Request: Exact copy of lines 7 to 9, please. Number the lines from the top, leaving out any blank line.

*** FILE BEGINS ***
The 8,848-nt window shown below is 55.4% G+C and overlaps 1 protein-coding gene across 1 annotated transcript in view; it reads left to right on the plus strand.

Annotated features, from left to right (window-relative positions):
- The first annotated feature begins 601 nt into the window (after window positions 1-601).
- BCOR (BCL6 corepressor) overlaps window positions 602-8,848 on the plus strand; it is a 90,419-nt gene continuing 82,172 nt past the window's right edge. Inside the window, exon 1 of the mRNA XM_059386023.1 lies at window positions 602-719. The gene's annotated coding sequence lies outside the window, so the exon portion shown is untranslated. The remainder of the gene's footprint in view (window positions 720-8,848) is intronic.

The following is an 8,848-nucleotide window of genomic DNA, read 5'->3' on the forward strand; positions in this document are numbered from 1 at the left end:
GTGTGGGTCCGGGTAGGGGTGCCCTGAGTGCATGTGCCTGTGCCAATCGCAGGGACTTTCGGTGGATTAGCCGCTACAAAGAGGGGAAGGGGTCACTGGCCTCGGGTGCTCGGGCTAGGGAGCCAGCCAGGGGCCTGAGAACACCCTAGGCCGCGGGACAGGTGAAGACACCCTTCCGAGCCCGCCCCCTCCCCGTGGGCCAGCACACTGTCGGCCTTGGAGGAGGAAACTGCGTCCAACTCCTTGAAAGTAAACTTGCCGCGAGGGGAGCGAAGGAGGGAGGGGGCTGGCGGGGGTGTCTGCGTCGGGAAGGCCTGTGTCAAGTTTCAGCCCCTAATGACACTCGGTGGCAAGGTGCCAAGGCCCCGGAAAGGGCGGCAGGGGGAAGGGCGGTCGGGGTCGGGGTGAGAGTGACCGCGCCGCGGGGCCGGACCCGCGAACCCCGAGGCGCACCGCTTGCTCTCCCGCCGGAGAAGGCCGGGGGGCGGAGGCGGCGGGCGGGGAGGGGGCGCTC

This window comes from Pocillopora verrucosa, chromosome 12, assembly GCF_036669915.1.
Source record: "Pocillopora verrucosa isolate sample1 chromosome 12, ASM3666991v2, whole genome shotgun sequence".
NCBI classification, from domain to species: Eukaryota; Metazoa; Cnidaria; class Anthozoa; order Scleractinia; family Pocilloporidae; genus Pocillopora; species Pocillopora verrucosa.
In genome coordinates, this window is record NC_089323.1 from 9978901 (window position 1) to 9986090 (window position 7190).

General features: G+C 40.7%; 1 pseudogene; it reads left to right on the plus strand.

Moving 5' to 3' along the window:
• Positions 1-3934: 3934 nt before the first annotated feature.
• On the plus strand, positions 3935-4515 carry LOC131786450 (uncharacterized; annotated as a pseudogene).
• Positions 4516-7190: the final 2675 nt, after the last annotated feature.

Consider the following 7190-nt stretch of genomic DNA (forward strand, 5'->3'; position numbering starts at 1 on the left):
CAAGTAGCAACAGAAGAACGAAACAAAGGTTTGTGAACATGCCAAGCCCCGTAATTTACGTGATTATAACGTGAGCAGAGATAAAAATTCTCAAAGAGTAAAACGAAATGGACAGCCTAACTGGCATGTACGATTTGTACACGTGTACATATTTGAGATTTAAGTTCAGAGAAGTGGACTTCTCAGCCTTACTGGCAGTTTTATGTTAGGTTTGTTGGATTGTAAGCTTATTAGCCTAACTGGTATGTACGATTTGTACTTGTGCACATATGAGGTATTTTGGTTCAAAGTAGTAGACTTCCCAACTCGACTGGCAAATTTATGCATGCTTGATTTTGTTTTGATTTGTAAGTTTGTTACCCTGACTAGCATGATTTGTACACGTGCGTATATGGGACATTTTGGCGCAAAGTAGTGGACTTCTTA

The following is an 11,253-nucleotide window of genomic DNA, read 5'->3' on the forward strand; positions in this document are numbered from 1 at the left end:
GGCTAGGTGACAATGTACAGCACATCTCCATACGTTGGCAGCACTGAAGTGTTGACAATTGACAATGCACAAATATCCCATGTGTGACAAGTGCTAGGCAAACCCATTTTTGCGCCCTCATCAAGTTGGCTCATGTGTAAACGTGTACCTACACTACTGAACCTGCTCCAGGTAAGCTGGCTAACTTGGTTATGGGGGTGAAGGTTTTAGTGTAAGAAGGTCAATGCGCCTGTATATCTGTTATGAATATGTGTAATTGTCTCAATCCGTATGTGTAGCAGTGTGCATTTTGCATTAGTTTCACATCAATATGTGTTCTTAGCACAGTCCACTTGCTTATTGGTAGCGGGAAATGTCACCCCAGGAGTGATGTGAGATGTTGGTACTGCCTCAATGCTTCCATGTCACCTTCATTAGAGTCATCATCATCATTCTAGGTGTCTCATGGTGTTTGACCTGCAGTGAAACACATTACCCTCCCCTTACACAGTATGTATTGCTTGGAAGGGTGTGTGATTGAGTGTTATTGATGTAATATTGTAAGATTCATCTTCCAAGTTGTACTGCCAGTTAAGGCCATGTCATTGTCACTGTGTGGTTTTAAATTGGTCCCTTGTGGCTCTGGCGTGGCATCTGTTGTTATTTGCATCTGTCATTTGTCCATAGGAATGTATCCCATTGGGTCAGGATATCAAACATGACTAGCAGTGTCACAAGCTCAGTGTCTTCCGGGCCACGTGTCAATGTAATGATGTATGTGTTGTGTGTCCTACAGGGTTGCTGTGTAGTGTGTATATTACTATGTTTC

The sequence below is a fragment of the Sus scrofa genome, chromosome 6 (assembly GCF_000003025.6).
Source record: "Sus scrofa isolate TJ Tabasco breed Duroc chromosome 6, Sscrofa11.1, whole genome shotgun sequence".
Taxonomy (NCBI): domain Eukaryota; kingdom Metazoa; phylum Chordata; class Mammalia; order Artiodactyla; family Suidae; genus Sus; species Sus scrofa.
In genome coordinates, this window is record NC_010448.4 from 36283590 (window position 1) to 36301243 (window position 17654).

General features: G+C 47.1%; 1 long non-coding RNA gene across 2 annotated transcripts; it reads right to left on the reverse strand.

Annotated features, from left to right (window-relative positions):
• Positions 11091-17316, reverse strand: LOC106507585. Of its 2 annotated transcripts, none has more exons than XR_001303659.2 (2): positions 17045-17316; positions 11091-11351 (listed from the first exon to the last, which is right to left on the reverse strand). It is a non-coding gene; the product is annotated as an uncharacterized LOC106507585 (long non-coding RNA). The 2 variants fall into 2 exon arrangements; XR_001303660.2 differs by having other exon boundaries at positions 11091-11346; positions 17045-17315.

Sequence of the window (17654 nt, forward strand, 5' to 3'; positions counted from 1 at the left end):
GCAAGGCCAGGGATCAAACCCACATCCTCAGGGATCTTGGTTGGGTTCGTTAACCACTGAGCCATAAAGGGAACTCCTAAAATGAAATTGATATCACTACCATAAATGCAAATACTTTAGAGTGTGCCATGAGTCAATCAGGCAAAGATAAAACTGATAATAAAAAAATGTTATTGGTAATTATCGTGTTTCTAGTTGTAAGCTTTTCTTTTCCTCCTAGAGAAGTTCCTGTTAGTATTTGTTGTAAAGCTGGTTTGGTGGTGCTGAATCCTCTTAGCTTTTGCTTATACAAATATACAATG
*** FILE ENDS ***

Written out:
This window comes from Pocillopora verrucosa, chromosome 12, assembly GCF_036669915.1.
Source record: "Pocillopora verrucosa isolate sample1 chromosome 12, ASM3666991v2, whole genome shotgun sequence".
NCBI classification, from domain to species: Eukaryota; Metazoa; Cnidaria; class Anthozoa; order Scleractinia; family Pocilloporidae; genus Pocillopora; species Pocillopora verrucosa.